Three Things That Television Crime Shows Get Wrong Every Time

Most people get their knowledge of the criminal justice system from television. They learn they have the right to remain silent and that they have a right to an attorney. However, people should never forget that television shows exist as entertainment, not to inform the public. So, when needed, the producers engage in dramatic license. Not everything seen on the screen happens that way in real life.

Here are the top three things that television crime shows get wrong:

1. Witnesses Narrate Their Stories on the Stand

This is the most egregious television error. In every courtroom scene, the witnesses recite the events that occurred. These emotional stories excite the passions of the jury and result in the seemingly correct verdict.

In real life, things are different. The rules of court procedure do not allow such free flowing testimony. Instead, the lawyers ask witnesses questions. In turn, the witness responds directly. Any extra commentary results in an objection by either prosecution or defense. The judge usually strikes this information from the record.

In addition, lawyers often ask leading questions that illicit "yes" or "no" responses. The goal is to prevent the sort of outburst of emotion that television relies upon for dramatic purposes.

2. Forensic Results Come Back in Minutes

Shows featuring scientific analysis of crime scenes are popular these days. Viewers enjoy the intelligent, intellectual aspect of police work. They feel they come away from the shows a bit smarter.

Television crime dramas are usually an hour in length. This limit requires three major commercial breaks before shows end. There is little time to wait for the forensic lab to test and retest the DNA evidence gathered at a crime scene. This differs from reality in which forensic lab results can take months.

3. Accused Testify Before Grand Juries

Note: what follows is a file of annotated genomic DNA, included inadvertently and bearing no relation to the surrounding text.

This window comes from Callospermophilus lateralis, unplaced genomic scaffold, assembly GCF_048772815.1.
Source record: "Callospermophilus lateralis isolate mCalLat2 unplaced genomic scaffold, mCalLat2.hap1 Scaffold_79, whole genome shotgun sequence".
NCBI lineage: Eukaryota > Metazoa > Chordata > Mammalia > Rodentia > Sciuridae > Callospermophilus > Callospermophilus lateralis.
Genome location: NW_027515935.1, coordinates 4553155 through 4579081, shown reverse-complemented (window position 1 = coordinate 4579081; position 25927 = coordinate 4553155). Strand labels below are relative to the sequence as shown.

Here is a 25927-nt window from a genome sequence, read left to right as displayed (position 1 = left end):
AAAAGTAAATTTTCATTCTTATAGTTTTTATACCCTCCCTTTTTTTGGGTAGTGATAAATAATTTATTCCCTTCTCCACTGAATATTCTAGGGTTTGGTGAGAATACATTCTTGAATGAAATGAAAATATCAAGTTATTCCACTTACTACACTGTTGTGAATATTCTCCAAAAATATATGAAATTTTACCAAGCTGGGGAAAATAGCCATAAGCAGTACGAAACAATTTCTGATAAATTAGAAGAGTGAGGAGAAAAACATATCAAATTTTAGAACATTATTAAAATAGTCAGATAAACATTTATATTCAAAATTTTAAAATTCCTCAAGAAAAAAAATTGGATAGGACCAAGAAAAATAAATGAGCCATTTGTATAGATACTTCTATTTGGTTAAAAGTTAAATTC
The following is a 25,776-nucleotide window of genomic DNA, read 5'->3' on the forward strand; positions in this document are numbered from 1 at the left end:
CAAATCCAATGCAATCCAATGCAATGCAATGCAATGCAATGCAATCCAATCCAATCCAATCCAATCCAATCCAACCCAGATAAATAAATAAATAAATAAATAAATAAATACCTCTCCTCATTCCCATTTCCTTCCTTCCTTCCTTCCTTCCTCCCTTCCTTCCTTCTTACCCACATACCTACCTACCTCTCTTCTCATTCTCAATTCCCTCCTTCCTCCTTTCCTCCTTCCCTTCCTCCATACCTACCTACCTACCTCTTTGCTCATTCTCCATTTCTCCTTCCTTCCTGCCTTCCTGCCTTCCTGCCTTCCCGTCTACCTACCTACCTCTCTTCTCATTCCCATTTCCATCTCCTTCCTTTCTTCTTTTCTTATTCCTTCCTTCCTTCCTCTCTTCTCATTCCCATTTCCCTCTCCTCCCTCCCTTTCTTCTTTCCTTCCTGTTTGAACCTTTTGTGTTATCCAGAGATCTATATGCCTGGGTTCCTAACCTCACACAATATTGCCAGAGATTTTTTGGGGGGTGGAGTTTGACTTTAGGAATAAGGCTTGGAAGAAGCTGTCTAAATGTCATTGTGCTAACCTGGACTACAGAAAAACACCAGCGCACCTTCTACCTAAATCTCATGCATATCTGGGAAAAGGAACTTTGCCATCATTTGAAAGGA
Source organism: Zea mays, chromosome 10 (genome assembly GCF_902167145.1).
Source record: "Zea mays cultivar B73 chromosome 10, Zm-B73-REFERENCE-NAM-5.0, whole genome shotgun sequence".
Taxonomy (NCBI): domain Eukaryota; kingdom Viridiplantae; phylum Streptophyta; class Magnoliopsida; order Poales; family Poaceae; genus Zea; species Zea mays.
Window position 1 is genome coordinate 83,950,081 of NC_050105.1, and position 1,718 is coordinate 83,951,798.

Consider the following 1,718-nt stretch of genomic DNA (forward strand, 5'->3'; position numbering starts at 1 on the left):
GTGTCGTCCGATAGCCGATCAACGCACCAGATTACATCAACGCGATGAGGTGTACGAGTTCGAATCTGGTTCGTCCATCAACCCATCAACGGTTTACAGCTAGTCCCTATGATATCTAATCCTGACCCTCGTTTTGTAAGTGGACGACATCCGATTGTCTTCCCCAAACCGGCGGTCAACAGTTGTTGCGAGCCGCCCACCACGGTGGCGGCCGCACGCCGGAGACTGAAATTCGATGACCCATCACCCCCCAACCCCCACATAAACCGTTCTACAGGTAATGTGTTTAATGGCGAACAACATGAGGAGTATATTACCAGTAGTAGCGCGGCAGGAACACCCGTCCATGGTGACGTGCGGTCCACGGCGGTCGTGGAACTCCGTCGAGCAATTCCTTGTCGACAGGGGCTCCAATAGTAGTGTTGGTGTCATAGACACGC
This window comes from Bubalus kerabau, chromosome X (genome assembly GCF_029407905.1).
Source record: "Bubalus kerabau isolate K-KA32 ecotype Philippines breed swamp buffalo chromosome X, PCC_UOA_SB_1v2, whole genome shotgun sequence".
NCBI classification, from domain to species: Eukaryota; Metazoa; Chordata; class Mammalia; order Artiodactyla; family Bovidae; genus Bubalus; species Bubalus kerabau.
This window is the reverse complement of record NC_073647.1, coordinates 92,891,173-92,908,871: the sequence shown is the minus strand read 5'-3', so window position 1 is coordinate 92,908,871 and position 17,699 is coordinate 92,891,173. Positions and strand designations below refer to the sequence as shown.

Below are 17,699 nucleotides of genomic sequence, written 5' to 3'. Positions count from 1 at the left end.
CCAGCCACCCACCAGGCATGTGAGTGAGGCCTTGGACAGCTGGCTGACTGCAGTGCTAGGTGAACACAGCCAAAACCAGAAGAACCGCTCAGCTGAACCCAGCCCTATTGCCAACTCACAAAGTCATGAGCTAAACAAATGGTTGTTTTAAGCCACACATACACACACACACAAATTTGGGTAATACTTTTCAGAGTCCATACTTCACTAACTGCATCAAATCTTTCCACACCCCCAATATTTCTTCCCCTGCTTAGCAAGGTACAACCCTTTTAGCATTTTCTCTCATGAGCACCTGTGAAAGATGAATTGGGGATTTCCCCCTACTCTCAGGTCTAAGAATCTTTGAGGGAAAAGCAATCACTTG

On crime shows that feature grand jury proceedings, the accused usually takes the stand to testify on their own behalf. The grand jury meets to decide whether to press official felony charges against an alleged criminal. Speaking to this jury is similar to discussing the case with the police, which attorneys usually dissuade clients from doing.

Any testimony given to the grand jury can limit a defendant's legal options in the future. The prosecutor now has sworn testimony given by the accused.

It is rare, if ever, that an actual criminal defense attorney will allow a client to speak to a grand jury. Doing so rarely works out well, unlike television, where they usually talk the grand jury out of an indictment.

Contacting a Real Attorney

Hollywood has introduced the rules of criminal procedure to public. Assuming that the things seen on television will play out in a real court of law can result in severe consequences. It is important that anyone facing actual charges, contact a criminal defense attorney to discuss the matter. 

To ensure that justice prevails, accused persons should seek competent legal counsel as soon as possible. To learn more, contact a company like Balduf William Law Office with any questions you have.